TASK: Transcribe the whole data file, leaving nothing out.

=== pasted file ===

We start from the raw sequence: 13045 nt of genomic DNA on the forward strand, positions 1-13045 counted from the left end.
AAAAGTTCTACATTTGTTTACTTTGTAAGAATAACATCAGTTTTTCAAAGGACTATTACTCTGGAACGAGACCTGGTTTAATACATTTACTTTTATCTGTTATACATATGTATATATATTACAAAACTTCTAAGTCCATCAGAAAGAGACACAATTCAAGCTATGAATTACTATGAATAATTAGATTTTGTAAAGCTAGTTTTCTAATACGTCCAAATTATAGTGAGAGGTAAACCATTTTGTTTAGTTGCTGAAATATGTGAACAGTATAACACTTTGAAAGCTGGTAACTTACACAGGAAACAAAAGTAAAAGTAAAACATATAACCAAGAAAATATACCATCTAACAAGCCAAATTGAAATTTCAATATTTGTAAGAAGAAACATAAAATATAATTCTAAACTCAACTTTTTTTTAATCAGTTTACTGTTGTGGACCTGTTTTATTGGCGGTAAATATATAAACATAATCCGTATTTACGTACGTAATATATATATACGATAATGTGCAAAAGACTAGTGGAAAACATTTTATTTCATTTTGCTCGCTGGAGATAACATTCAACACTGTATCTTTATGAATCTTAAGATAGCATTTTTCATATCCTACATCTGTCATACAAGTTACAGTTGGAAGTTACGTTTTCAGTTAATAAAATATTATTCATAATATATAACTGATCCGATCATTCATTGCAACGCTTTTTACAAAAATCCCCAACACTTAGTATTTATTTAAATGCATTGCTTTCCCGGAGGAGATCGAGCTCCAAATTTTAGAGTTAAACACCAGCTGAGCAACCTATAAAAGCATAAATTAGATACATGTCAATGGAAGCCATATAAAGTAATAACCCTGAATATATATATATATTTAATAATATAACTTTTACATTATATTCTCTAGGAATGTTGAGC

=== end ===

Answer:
We start from the raw sequence: 13045 nt of genomic DNA on the forward strand, positions 1-13045 counted from the left end.
AAAAGTTCTACATTTGTTTACTTTGTAAGAATAACATCAGTTTTTCAAAGGACTATTACTCTGGAACGAGACCTGGTTTAATACATTTACTTTTATCTGTTATACATATGTATATATATTACAAAACTTCTAAGTCCATCAGAAAGAGACACAATTCAAGCTATGAATTACTATGAATAATTAGATTTTGTAAAGCTAGTTTTCTAATACGTCCAAATTATAGTGAGAGGTAAACCATTTTGTTTAGTTGCTGAAATATGTGAACAGTATAACACTTTGAAAGCTGGTAACTTACACAGGAAACAAAAGTAAAAGTAAAACATATAACCAAGAAAATATACCATCTAACAAGCCAAATTGAAATTTCAATATTTGTAAGAAGAAACATAAAATATAATTCTAAACTCAACTTTTTTTTAATCAGTTTACTGTTGTGGACCTGTTTTATTGGCGGTAAATATATAAACATAATCCGTATTTACGTACGTAATATATATATACGATAATGTGCAAAAGACTAGTGGAAAACATTTTATTTCATTTTGCTCGCTGGAGATAACATTCAACACTGTATCTTTATGAATCTTAAGATAGCATTTTTCATATCCTACATCTGTCATACAAGTTACAGTTGGAAGTTACGTTTTCAGTTAATAAAATATTATTCATAATATATAACTGATCCGATCATTCATTGCAACGCTTTTTACAAAAATCCCCAACACTTAGTATTTATTTAAATGCATTGCTTTCCCGGAGGAGATCGAGCTCCAAATTTTAGAGTTAAACACCAGCTGAGCAACCTATAAAAGCATAAATTAGATACATGTCAATGGAAGCCATATAAAGTAATAACCCTGAATATATATATATATTTAATAATATAACTTTTACATTATATTCTCTAGGAATGTTGAGC